The Role of the U.S. National Innovation System in the Development of the PEM Stationary Fuel Cell
J M. Nail, F A. Moris, G P. Ceasar, C Hansen
This report originated from the authors participation in a multi-country study of National Innovation Systems and their impact on new technology development sponsored by the Organization for Economic Co-operation and Development (OECD). Our task was to look at the U.S. national innovation system s impact on the commercial development of Proton Exchange Membrane (PEM) fuel cells for residential power applications. Throughout the 1990s the US Department of Energy funded a significant portion of civilian fuel cell research while the Department of Defense and NASA funded more esoteric military and space applications. Starting in 1998, the Department of Commerce s Advanced Technology Program awarded the first of 25 fuel cell projects, as prospects for adoption and commercialization of fuel cell technologies improved. Based upon findings from this study and from discussions with the multi-country working group, we find that private industry conducts significant amounts of basic research in fuel cells. This is partially driven by the significance of the automotive, energy and electronics industries in the participating countries. Energy security is another prime driver. Industry receives a majority of the new fuel cell patents issued. However, national laboratories and universities continue to publish a majority of papers devoted to fuel cells. These findings support the value of public-private partnerships like the Advanced Technology Program especially projects that link universities or national labs with private industry either though a formal joint venture or as a sub-contractor. In addition, the working group advocated the important role that governments play in developing fuel cell standards through collaborations between standards development organizations and the national labs, as well as deal with a wide variety of public safety issues. These findings support NIST initiatives in facilitating standard s development for fuel cells. Despite all the excitement generated by discussion of the hydrogen economy, most fuel cell applications are still at the pre-commercialization stage. Commercial products for small portable uses may be available in the market place within the next year or two.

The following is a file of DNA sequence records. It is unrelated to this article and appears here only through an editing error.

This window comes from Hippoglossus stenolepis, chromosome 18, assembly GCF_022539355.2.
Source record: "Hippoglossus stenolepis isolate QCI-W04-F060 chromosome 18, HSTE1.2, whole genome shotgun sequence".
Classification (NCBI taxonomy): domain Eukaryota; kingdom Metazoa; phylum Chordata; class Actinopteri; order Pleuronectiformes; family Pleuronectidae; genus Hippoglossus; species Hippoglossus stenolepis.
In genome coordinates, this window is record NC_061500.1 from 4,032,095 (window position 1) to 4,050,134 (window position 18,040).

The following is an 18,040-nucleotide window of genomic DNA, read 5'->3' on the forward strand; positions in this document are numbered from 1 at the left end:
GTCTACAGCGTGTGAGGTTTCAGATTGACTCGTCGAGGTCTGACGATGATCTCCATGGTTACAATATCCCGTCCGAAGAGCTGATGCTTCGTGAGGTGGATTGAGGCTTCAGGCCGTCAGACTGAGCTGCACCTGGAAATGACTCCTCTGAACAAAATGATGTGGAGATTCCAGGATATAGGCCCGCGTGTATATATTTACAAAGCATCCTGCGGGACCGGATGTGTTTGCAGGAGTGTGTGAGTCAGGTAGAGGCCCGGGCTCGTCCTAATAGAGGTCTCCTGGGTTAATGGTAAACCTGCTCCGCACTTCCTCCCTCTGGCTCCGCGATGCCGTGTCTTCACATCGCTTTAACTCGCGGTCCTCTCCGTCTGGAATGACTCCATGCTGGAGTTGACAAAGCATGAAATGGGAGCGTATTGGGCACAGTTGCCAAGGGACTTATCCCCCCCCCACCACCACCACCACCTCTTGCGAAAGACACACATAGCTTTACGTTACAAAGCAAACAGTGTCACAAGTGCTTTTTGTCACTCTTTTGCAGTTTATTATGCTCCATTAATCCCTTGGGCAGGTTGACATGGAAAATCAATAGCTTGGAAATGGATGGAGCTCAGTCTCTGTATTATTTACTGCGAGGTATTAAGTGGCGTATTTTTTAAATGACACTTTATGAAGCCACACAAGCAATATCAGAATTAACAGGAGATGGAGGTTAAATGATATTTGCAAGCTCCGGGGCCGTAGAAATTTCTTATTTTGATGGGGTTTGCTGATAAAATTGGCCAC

Advanced Technology Program, commercialization of R&D, distributed power, fuel cells, hydrogen, national innovation system
, Moris, F.
, Ceasar, G.
and Hansen, C.
The Role of the U.S. National Innovation System in the Development of the PEM Stationary Fuel Cell, NIST Interagency/Internal Report (NISTIR), National Institute of Standards and Technology, Gaithersburg, MD
(Accessed December 5, 2023)